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Be Transformed

December 15, 2011

The December 17, 2011 issue of World magazine has a profile of Alan Chambers. Chambers is president of Exodus International – a Christian ministry that helps people struggling with homosexuality. While it is a good article, that is not what I want to focus on, but I do want to make a few comments based on a paragraph in the article.

Alan Chambers is in denial. It’s a charge his critics level against him on a regular basis. They as that chambers – a former homosexual who helps others struggling with same-sex attraction – is denying what comes naturally to him. Chambers wholeheartedly agrees.

I have never had any kind of same-sex attraction, so I find it difficult to relate to his personal history. But like all of us, I have a great amount of experience with natural temptations that must be denied. But we – as the evangelical church – have raised sexual sin to its own separate level of iniquity. This is especially true of homosexuality. This leaves those struggling with this temptation with the impression that the church offers grace for people struggling with most temptations, but not theirs.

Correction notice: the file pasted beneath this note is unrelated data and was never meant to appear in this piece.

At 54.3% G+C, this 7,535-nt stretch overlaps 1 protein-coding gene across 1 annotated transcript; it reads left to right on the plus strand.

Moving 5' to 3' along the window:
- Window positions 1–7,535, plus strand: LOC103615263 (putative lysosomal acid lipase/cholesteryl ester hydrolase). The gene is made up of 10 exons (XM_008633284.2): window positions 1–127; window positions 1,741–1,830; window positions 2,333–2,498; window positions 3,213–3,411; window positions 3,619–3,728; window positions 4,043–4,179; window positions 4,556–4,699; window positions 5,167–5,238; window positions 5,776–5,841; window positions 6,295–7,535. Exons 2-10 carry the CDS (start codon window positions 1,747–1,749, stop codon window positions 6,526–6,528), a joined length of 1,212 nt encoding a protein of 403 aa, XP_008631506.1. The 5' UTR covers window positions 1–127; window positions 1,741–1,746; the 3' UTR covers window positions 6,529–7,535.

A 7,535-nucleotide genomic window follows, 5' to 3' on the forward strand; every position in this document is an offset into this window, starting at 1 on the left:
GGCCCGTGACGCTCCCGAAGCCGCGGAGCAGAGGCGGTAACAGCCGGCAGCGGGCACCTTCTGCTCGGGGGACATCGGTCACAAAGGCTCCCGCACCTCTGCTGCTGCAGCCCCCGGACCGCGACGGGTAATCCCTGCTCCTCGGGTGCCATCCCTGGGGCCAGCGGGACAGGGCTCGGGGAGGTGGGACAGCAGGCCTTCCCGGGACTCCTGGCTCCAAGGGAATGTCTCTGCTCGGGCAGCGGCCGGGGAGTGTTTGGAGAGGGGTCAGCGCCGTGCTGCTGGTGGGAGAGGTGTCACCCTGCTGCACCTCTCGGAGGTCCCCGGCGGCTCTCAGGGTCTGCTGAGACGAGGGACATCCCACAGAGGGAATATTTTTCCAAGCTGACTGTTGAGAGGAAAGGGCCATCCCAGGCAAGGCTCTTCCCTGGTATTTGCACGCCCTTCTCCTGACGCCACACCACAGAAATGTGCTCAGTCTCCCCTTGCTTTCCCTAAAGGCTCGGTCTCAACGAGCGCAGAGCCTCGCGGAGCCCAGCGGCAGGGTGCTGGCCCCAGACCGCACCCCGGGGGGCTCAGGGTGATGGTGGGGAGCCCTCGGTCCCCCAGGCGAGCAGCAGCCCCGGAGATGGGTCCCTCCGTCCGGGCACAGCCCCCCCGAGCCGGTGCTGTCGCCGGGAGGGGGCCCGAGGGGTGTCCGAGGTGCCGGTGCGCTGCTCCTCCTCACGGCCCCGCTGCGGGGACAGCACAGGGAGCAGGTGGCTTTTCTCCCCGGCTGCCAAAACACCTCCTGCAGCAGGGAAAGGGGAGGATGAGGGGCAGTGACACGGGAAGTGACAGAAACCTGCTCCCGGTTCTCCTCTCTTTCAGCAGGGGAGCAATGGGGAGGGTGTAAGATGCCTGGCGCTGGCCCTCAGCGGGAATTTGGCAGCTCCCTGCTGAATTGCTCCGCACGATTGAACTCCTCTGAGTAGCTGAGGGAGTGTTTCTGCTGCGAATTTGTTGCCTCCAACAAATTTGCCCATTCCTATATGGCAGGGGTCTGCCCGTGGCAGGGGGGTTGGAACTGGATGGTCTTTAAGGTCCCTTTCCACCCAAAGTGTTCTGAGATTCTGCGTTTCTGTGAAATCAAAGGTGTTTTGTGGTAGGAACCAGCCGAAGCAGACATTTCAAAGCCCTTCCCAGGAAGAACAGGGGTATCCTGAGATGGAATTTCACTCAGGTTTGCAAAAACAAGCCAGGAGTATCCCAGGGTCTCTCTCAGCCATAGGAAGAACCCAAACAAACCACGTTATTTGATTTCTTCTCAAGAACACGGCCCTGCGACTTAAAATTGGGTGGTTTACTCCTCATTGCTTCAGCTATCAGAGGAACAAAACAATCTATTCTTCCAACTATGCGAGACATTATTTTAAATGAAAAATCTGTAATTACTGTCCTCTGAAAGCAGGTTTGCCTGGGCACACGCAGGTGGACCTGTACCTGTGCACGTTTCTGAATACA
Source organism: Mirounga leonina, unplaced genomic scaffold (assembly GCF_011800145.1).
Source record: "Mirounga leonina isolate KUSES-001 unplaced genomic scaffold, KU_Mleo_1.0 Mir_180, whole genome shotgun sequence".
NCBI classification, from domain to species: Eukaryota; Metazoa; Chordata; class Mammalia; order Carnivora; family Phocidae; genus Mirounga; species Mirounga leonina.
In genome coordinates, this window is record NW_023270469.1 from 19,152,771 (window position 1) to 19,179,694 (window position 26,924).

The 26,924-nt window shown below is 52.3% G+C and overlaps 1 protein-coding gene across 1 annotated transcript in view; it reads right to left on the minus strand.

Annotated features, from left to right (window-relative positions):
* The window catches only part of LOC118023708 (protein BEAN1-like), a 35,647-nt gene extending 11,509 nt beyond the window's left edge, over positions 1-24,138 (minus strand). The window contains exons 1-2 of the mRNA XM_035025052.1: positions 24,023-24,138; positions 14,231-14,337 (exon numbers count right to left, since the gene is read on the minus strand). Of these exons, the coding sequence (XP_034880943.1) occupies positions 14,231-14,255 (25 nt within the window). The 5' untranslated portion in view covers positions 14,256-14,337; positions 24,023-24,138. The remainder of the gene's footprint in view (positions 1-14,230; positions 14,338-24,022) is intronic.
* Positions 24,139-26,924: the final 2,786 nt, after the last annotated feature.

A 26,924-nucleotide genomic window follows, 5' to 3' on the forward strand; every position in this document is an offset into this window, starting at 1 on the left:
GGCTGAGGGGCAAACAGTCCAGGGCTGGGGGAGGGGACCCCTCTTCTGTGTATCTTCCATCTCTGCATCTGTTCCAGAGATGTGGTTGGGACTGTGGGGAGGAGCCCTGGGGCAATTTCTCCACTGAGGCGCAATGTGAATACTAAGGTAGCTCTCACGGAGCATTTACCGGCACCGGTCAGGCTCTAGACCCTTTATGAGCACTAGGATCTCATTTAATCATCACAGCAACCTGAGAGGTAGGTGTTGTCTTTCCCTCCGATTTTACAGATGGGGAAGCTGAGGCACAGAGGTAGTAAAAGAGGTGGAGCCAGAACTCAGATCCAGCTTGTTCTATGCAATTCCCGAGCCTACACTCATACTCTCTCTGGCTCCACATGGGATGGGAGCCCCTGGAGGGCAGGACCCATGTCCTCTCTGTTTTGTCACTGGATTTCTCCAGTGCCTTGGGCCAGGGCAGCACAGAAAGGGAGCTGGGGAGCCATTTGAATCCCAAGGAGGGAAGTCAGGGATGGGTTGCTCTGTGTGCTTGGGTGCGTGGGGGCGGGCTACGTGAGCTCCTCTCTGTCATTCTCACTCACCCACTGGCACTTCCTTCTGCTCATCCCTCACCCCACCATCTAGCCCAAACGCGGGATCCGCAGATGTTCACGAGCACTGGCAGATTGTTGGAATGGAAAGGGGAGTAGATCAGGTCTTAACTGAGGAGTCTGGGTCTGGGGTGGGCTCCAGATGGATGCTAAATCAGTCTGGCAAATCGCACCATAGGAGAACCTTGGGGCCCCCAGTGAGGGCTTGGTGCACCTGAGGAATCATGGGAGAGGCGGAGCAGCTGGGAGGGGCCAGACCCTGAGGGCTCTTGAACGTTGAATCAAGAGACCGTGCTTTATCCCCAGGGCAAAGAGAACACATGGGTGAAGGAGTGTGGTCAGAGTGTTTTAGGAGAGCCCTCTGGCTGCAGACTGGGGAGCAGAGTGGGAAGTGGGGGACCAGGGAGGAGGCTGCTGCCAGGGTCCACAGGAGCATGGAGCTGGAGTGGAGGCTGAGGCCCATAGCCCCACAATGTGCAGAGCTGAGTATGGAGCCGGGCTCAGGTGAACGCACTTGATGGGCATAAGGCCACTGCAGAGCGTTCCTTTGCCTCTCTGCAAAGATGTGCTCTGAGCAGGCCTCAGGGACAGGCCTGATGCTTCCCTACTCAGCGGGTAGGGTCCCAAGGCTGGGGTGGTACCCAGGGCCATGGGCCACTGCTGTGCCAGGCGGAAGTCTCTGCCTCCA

The reality is that we all are denying what comes naturally to us. Or at least we should be. That is because sin, of all stripes, comes naturally to us. All of us. That is the essence of what Romans 12:1-2 is about. We are called to give everything, including our bodies and the temptations that attack them, to God. When we do this, he begins to transform us and change the way we think. This means he will change way we respond to temptation – whether it is sexual or a prideful attitude about how you don’t struggle with sexual temptation.

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4 Comments
  1. A very difficult concept to grasp as it relates to homosexual behavior. The reasons are several, but the stipulation about homosexuality is especially related.

  2. wjcollier3 permalink

    I think one of the biggest mistakes we make (and I should have make this point in the post) is that we usually equate same-sex attraction (ie. temptation) the same as we treat homosexual behavior. We do this with almost no other area of temptation.

  3. Great post, John!

  4. Thanks for your thoughtful blog post. I agree with you that the Church treats ssa very differently than we do other temptations. Just realizing that is a huge step forward!

    Alan Chambers

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